Antarctica: a beautiful landscape
now threatened by our lifestyle

We had just crossed the Antarctic Circle, 66.33’ South. The mist ahead revealed a faint outline. Our eyes, searching for a horizon in the fog, started to decipher the planes of the vast Iceland that lay ahead of us…

In October 2017, I met Roots & Shoots ambassador Robert Swan, who told us of his expeditions as the first person to ever walk on both of the Earth’s Poles. Four months later, we joined him on the adventure of a lifetime. I could write about the seals, penguins, albatross and whales, about the three day expedition across the Drake’s Passage, the most dangerous waters on earth or the feeling of the crisp fresh snow on our first continental landing.

Instead, the most striking thing that I took away from this expedition was how drastic the effects of climate change are on our natural environment and how we immediately need to take action to rethink our lifestyles. The amount of ice loss in Antarctica has tripled since 2012 and as it contains most of the earth’s fresh water in ice form, this means that our sea levels will rise and is a huge threat to our natural landscapes and to communities that may face displacement due to climate change.

Team Zayed, constituted of my EAD colleagues Rashed Al Zaabi, Winston Cowie and I. The challenge they presented us with, which most of our Roots & Shoots groups will be familiar with, was the ‘Climate Force Challenge’.
My part was to commit to an attempt at entirely eradicating plastics from my lifestyle. Urban life, in our day and age, is virtually impossible without encountering some form of plastic somewhere along the way. After all, plastic has played such a vital role in the development of the world that we live in. It becomes difficult to conceive of what our modern day technology, science and healthcare would possibly look like if we didn’t have this matter that constitutes and withstands so much. It is really thanks to plastics that we can live the way we do today, and it is thanks to the petrochemical industry (from which plastics thrive) that we are at the stage of fast-paced development that we have reached globally.

Our consumerist habits know no borders. They pollute our earth in landfills and are toxic to our waters and the species we share this planet with. They never entirely break down or biodegrade but rather infiltrate our land, air and sea.
The momentum to follow this through all started with being surrounded by climate change activists from all over the world on 2041’s ClimateForce expedition to Antarctica.

Experiencing the pristine condition of the 7thcontinent made me hyper-aware of the negative impact that us, humans, have on the natural landscapes that we have occupied all over the world, but also infused me with undying hope to spend whatever energy I have to remind people that we, together, can make a difference if we set out to. In particular, if we pool all of our efforts, we can most definitely make waves of change.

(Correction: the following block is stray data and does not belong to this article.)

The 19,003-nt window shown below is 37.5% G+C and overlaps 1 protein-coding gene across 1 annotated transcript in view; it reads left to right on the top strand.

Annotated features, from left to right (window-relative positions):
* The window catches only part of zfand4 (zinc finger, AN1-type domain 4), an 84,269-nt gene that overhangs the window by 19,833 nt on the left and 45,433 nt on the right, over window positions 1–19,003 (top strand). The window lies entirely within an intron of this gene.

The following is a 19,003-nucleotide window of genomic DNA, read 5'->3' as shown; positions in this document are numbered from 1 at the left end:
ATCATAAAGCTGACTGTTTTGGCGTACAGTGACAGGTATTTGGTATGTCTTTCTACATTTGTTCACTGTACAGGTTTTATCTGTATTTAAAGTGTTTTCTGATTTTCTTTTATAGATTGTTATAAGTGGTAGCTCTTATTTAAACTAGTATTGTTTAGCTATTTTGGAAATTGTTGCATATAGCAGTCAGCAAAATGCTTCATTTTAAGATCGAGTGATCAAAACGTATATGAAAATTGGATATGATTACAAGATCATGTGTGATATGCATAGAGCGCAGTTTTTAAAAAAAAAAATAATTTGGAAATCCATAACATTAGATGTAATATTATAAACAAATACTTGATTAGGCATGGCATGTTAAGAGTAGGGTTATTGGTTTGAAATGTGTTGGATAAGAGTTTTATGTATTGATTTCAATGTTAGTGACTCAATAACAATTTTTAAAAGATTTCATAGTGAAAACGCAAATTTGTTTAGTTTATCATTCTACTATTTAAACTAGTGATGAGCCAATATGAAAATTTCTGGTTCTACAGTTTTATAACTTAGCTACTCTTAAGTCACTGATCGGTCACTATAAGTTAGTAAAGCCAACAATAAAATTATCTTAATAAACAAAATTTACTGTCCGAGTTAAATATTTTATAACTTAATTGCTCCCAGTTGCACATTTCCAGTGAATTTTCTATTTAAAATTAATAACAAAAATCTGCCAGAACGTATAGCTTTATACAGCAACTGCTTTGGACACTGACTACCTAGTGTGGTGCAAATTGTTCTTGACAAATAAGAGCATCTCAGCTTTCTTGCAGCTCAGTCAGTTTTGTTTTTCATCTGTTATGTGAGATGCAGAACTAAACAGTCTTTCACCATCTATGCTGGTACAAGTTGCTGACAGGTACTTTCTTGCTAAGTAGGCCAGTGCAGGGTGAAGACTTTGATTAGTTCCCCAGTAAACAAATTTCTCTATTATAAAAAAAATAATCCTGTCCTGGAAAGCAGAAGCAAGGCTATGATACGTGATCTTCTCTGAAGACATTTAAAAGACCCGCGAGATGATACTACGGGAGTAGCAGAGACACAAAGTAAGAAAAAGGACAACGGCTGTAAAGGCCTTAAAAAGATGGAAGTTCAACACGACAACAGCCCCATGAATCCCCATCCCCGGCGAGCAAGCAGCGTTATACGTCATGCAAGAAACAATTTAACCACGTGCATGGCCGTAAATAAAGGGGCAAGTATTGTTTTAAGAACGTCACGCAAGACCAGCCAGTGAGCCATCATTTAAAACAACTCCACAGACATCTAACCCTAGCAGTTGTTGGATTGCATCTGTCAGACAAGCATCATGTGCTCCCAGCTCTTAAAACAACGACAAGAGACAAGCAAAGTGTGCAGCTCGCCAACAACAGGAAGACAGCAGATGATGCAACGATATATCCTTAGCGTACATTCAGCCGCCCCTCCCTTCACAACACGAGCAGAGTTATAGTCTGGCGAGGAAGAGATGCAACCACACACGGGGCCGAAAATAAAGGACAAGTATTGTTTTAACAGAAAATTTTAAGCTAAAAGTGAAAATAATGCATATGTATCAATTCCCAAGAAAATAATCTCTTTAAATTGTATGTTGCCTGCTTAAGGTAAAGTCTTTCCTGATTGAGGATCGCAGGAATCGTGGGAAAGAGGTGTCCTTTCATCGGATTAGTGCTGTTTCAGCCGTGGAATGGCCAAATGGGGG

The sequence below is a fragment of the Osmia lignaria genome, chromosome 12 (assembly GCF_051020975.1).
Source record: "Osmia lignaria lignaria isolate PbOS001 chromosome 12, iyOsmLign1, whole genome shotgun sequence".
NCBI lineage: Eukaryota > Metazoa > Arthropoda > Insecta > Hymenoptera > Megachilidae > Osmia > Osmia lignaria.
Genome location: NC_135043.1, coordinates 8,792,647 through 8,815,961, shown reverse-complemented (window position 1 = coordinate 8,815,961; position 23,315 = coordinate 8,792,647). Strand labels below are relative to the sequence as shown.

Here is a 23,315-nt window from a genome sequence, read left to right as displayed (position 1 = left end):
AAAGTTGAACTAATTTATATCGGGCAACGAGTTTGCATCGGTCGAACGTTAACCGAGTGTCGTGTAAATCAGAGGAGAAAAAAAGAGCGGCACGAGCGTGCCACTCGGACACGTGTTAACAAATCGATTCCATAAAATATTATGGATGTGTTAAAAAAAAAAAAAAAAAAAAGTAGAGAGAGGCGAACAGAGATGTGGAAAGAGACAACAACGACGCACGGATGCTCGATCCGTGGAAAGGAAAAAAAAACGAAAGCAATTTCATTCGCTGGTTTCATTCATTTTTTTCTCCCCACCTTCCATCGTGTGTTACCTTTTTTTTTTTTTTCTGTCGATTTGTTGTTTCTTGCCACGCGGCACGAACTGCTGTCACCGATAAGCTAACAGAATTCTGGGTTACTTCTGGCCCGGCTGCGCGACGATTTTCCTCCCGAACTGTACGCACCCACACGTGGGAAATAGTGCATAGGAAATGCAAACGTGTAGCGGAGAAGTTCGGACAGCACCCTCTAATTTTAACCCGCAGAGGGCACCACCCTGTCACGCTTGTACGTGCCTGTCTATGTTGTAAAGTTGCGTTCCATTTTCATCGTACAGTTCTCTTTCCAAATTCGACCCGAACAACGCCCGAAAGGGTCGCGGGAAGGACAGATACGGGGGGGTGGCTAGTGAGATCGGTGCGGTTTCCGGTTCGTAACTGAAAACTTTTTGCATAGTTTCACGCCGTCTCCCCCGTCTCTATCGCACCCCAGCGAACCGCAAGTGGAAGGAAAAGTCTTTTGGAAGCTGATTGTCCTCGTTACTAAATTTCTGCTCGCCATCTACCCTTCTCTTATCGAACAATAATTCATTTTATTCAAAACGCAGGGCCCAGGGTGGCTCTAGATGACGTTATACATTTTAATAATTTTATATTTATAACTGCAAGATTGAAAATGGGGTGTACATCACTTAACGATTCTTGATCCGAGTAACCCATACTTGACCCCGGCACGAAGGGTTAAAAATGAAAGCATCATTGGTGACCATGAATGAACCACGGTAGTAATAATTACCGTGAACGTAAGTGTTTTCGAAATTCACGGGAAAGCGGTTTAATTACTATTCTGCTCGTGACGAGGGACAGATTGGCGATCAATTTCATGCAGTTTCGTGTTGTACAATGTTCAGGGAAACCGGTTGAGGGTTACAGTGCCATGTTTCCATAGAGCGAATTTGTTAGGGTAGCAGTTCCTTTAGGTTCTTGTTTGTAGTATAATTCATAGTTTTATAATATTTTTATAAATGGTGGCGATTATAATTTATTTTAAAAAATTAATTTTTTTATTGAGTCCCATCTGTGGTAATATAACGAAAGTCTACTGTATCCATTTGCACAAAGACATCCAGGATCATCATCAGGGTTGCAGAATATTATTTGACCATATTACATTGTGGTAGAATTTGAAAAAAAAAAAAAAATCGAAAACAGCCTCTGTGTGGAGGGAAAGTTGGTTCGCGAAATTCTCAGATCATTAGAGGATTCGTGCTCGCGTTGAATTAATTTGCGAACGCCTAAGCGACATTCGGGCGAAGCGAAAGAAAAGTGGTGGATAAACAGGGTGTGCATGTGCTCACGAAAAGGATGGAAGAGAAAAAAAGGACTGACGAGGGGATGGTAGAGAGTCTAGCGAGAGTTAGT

Whilst waiting for larger institutions to re-evaluate their sustainable approaches, we must become the change-makers and start influencing our communities. And where better to start than with single-use plastics?

Here are some tips on carrying your own:
Cutlery: Say no to disposables.
Coffee cups: Use a thermos.
Containers: use, re-use… jars and buy bulk food from refill shops or take tupperwares when eating out for leftovers.
BYOB (Bring your own bags): Don’t leave the house without a shopping bag, leave them in the car, and take smaller ones or nets for your fresh fruit and vegetable.
Water bottles: Never leave home without your own reusable bottle.

Install a water filterat home for drinking water.
Start composting your organic waste instead of using bin bags (which never biodegrade)
Go for food options that are not covered in plastic: speak to your local supermarket about this.
Eating in: Take away is great, but what happens with all of the packaging your food comes in?

Potted plants: go for pottery that you can paint and decorate yourself.
Ditch gum: This not only contains toxic aspartame but also is terrible for the environment.

All of the options mentioned above are accessible and possible in the United Arab Emirates, and would definitely cut costs for you. If you would like to take this further, buy local as imported products have a higher carbon emission. Also rethink your contribution to the fabric, palm-oil and dairy industries that also have very immediate impacts on our environment.

If you work in or own a business that consumes single-use plastics, consider going for biodegradable packaging instead.

If we want to avoid sea-level rise and preserve the world’s last great wilderness, the Antarctic, cutting out plastic is a first and obvious step to rethinking our lifestyles.

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